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Family values

Scholarships enable pre-medical student to honor his parents’ sacrifices

Anubhav Thapaliya and his family immigrated in 2006 to the U.S. from Nepal to escape political unrest. When they settled in Woodbridge, Virginia, Thapaliya’s father worked in sales until he finished his training to become a nurse. His father set an example that taught him to value education and its role in making a difference for others, Thapaliya says.

“He always said that it doesn't matter how much money you make after your education,” he says. “He taught me that an education helps you see more perspectives, become a better human being and be able to understand more about the world.”

By the time Thapaliya graduated in 2019 from Thomas Jefferson High School for Science and Technology, a magnet school in Alexandria, Virginia, he was set on a career in medicine that would combine his social nature and his passion for helping others. He chose VCU because of its Guaranteed Admission Program in medicine.

“I want to go into medicine because I want to directly impact people's lives,” says Thapaliya, a second-year student in the VCU College of Humanities and Sciences double majoring in biology and chemistry, as well as a member of the VCU Honors College.

Thapaliya has received a number of scholarships since joining VCU, including the Harkirat and Vijaylaxmi Singh Scholarship, an award for undergraduate science majors. His scholarships, he says, have enabled him to achieve his goals without burdening his family.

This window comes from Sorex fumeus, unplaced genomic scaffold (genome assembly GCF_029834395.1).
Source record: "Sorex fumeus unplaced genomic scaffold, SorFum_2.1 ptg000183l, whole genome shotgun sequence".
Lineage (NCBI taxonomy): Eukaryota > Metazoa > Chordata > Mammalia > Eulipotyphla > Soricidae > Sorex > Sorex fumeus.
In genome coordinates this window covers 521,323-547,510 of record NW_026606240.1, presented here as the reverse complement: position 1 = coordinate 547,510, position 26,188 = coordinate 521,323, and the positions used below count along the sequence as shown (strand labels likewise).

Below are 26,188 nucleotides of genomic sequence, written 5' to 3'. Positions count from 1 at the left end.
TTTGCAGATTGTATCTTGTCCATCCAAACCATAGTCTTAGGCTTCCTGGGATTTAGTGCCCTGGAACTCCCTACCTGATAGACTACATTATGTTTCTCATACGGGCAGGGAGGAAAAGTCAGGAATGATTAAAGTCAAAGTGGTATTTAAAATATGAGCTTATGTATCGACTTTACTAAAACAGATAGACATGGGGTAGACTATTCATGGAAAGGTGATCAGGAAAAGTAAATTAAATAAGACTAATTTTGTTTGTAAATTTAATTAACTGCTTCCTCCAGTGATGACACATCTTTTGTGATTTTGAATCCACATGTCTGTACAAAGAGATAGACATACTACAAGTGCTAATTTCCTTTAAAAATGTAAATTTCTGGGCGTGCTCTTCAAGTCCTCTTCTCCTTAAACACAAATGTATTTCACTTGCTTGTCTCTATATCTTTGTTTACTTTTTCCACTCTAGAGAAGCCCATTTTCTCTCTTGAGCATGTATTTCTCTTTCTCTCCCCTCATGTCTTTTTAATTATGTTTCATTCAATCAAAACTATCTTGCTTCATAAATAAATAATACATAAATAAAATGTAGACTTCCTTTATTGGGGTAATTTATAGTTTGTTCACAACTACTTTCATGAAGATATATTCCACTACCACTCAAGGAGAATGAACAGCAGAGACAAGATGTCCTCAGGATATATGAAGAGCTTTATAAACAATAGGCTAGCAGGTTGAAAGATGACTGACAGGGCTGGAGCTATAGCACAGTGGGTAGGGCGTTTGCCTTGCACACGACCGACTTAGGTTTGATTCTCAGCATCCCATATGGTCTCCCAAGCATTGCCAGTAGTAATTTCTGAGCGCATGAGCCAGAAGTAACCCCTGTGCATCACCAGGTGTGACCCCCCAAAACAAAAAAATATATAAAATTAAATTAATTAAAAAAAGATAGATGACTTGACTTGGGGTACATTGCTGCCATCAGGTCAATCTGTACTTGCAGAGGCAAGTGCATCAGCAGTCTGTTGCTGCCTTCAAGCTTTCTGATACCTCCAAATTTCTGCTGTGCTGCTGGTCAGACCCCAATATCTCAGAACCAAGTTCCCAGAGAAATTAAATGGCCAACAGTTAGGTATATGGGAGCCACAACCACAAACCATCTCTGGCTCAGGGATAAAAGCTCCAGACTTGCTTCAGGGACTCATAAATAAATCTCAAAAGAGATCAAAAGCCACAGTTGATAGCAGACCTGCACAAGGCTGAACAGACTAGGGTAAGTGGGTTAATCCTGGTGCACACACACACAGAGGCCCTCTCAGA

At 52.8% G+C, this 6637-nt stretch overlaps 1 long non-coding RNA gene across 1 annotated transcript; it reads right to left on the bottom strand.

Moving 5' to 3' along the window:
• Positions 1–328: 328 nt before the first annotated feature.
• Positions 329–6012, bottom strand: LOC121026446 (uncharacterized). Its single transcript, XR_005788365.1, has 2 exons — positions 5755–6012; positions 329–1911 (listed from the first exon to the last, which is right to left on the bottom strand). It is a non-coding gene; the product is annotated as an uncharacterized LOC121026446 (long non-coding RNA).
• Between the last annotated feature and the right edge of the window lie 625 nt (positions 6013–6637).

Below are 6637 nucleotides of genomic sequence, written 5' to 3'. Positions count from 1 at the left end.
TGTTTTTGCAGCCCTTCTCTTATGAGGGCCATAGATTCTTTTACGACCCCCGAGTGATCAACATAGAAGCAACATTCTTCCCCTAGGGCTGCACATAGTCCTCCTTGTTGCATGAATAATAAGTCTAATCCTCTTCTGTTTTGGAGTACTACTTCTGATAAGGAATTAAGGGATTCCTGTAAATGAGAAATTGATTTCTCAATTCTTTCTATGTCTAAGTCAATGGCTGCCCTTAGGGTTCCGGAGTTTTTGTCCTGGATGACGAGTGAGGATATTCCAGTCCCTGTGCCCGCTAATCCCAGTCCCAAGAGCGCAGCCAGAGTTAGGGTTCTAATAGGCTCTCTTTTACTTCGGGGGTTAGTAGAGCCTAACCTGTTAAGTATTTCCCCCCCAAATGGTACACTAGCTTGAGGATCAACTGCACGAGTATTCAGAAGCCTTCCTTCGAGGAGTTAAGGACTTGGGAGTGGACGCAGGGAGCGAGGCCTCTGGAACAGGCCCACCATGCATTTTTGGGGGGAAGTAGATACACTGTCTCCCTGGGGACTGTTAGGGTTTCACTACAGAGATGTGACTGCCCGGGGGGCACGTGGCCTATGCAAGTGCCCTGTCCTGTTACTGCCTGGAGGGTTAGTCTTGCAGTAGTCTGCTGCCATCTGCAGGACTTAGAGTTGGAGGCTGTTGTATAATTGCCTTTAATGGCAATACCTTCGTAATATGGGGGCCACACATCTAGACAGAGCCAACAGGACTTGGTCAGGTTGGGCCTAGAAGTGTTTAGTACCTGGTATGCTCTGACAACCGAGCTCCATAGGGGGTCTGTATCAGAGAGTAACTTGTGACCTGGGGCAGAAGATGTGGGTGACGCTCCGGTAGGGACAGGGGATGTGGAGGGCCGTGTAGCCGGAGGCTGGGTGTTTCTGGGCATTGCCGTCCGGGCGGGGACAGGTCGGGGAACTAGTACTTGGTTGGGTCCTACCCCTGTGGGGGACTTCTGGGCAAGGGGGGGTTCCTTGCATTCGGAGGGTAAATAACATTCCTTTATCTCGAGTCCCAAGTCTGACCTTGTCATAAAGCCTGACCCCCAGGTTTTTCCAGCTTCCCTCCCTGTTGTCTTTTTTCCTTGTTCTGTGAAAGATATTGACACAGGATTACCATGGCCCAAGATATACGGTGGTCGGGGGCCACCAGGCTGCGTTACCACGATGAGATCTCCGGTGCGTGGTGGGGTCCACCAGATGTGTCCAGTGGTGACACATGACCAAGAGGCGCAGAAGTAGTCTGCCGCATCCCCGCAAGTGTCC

“My parents don't have to pay for my college because of the scholarships that VCU gave me,” Thapaliya says. “They worked hard and would do anything to make my education possible, but at the end of the day, if I were putting them into debt, I wouldn’t be satisfied. It prides me that I can go to college and even go through medical school without having to tax them.”

Thapaliya aspires to become an orthopaedic surgeon, ideally focusing on underserved patients through community medicine. He is motivated to live up to the investment others have put into his education.

“Getting a scholarship symbolizes to me that someone else values my education as much as I do and that they want me to grow as a person and have an impact on the community,” Thapaliya says. “When I graduate, I'll get to give back through my work as a physician and then one day, I can hopefully pay it forward by giving back as a donor.”